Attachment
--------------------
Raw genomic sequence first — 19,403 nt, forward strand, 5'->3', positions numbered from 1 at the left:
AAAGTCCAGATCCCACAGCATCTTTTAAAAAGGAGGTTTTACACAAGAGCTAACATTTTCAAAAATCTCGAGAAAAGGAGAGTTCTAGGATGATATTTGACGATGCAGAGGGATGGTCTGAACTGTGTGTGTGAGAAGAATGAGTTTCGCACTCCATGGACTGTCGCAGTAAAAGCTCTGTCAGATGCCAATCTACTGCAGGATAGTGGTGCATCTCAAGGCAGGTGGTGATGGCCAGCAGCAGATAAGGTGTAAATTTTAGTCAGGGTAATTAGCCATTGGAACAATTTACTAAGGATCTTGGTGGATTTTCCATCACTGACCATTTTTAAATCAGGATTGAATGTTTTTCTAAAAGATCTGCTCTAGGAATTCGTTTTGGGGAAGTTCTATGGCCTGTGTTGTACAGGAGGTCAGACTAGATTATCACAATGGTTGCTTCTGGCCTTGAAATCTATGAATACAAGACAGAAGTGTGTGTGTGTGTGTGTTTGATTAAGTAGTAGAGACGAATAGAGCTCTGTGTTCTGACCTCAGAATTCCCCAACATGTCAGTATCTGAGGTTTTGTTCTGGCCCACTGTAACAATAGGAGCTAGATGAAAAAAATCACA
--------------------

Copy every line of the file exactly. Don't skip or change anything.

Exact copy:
Raw genomic sequence first — 19,403 nt, forward strand, 5'->3', positions numbered from 1 at the left:
AAAGTCCAGATCCCACAGCATCTTTTAAAAAGGAGGTTTTACACAAGAGCTAACATTTTCAAAAATCTCGAGAAAAGGAGAGTTCTAGGATGATATTTGACGATGCAGAGGGATGGTCTGAACTGTGTGTGTGAGAAGAATGAGTTTCGCACTCCATGGACTGTCGCAGTAAAAGCTCTGTCAGATGCCAATCTACTGCAGGATAGTGGTGCATCTCAAGGCAGGTGGTGATGGCCAGCAGCAGATAAGGTGTAAATTTTAGTCAGGGTAATTAGCCATTGGAACAATTTACTAAGGATCTTGGTGGATTTTCCATCACTGACCATTTTTAAATCAGGATTGAATGTTTTTCTAAAAGATCTGCTCTAGGAATTCGTTTTGGGGAAGTTCTATGGCCTGTGTTGTACAGGAGGTCAGACTAGATTATCACAATGGTTGCTTCTGGCCTTGAAATCTATGAATACAAGACAGAAGTGTGTGTGTGTGTGTGTTTGATTAAGTAGTAGAGACGAATAGAGCTCTGTGTTCTGACCTCAGAATTCCCCAACATGTCAGTATCTGAGGTTTTGTTCTGGCCCACTGTAACAATAGGAGCTAGATGAAAAAAATCACA